If you can’t find time to write, you’re not going to get anything written. Makes sense, doesn’t it? If you have a desire to write but can’t keep the ball rolling, what are some ways you can do that? Carrie asked me this question a couple of weeks ago: “How do you stick to a writing schedule? I find it hard to make time to write on top of working full time.”
Sticking to a writing schedule is just as easy (or as difficult) as sticking to a schedule for anything. Really, sometimes it comes down to priorities. My problem, I think, is that writing is almost a compulsion for me. It is something I want to do all the time…so, when I have free time, I do it. Most readers are shocked when they find out I work not one but two jobs (between sixty and seventy hours per week) and have a family yet still manage to publish several books a year. I’m not kidding when I say it’s a compulsion, and I don’t expect others to be that insane about it. But that doesn’t mean you can’t write and stick to a schedule!
Here are some tips you can try that might get you writing solidly:
- Write every single day. Yes, some days will be busier than others, but make time to write. Look at your schedule for the day. Maybe you get up in the morning and get ready for work, go to work, and then you have something family related that entire night. There’s no time! Or maybe there is. Maybe you get up half an hour early so you have time before getting ready for work. Make writing your number one priority and I promise you’ll find time, even if it’s only five minutes.
- Make writing a habit. Maybe instead of “carving out time” or “making it a priority,” you instead decide to write every day at the same time—each and every day. Experts say that it takes twenty-one days to create a lifelong habit, so see if you can write for one month at the same time every day. Perhaps you choose to write for an hour in the morning before everyone else in the house gets up, or maybe it’s an hour before bed. Maybe you decide that your lunch break is the best time—or maybe half an hour after work or two hours after the dishes are done at night? The time of day doesn’t matter. What matters is that you set yourself a time and stick to it and if, for some reason, you weren’t able to stick to it one day, get back on track the following one. Keep at it until it’s second nature.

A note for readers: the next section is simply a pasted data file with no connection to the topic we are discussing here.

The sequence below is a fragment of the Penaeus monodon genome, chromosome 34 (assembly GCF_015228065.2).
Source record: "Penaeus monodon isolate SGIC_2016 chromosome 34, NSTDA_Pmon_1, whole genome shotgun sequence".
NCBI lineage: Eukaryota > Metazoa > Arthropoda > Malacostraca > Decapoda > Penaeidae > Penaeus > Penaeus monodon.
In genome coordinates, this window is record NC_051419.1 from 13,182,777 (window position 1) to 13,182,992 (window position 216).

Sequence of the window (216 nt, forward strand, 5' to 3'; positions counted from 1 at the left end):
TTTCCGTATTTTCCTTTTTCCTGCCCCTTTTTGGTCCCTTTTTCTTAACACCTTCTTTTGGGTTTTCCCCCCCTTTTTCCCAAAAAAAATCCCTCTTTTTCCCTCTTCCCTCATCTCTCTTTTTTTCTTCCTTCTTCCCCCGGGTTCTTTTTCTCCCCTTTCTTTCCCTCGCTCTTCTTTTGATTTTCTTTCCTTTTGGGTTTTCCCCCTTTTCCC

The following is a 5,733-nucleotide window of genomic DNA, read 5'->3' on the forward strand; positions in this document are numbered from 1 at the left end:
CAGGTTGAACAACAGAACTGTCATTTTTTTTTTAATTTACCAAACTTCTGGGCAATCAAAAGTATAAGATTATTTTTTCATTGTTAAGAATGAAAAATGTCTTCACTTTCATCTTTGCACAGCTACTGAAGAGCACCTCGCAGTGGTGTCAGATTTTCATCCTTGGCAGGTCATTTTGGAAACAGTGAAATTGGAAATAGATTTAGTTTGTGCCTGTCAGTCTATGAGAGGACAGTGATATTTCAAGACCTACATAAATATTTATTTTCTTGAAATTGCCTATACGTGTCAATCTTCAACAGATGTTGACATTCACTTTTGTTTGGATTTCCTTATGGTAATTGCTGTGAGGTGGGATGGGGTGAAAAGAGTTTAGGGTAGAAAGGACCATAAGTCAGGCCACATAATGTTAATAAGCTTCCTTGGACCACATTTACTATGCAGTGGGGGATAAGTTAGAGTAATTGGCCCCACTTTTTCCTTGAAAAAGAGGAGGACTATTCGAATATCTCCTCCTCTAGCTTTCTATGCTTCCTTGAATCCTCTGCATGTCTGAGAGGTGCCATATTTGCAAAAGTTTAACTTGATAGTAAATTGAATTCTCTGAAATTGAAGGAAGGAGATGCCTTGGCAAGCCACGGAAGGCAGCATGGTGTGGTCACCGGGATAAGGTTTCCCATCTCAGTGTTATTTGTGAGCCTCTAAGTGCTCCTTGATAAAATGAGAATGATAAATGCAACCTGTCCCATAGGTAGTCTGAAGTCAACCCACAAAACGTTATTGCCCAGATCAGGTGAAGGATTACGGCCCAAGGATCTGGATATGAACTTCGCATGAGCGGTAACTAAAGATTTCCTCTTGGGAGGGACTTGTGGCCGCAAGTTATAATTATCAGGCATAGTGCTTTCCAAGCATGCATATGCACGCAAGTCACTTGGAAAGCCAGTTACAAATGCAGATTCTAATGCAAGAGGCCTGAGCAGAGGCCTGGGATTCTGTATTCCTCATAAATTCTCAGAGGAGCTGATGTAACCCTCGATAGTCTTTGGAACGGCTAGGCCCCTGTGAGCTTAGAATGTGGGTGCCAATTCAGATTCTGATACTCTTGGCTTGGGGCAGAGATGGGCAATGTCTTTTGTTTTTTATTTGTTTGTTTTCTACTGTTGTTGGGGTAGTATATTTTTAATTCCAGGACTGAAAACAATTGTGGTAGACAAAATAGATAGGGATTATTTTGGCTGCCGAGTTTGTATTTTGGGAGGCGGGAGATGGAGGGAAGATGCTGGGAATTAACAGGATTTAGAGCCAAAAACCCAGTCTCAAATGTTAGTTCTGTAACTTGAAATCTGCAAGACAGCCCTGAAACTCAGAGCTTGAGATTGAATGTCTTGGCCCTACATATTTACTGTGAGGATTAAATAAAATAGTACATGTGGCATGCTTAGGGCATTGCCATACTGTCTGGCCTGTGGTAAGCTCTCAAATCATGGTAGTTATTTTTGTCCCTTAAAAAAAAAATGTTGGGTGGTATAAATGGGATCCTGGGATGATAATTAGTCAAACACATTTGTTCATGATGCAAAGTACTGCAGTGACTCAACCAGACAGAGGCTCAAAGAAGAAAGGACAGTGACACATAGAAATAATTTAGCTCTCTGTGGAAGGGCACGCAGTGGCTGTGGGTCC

- Make it exciting! Do you remember one of the first times you were in love? Or do you remember when you discovered a hobby or interest that you were passionate about, where you spent hours and hours doing something and it seemed like mere seconds had passed? Find a way to make your writing that way–where it consumes you. Come up with a plot or characters so damned interesting that you can’t wait to get back with them or just can’t go another second without finding out where the plot is going. And I can promise you that if you’re that drawn to your own writing, your readers will be too!
- Join a writing group. Sometimes having to be accountable (and saving face) will kick things in gear. Whether it’s online or in person, having a writing group where everyone shares a little something and gives feedback can make you feel the pressure to set a pace and stick with it.
- Set goals. Maybe instead of setting aside specific time, if you’re a goal-oriented person, set solid targets to aim for. You might decide one of these: “I’m going to write 1000 words a day”; “I’m going to write a chapter a day”; “I will write 5000 words a week, no matter what!”; or “I’ll give myself two weeks to plot my story.” Write your goals down and, if they are big goals, break them down into small chunks (e.g., if your goal is to write a novel this year, figure out how many chapters you’ll have to write each month, then how many weeks it will take you to write a chapter, etc.). Post them somewhere where you’ll see them—on the fridge, in a reminder app, on a sticky note by the speedometer in your car or on your computer monitor. Make it difficult to forget. And if you find yourself procrastinating or even just having a hard time hitting some of your targets, ask yourself why. Is it a psychological thing or did you just run out of time? Adjust your goals as necessary so that you can achieve them! Stretch yourself on occasion too, though.
Not all these tips will work for everyone, but I’m hoping that one or two (or more) will ring true with you and help you kick start your writing habit. Happy writing!
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Got a question for me? Post below and I’ll be happy to answer it either here or in a future Saturday blog post!
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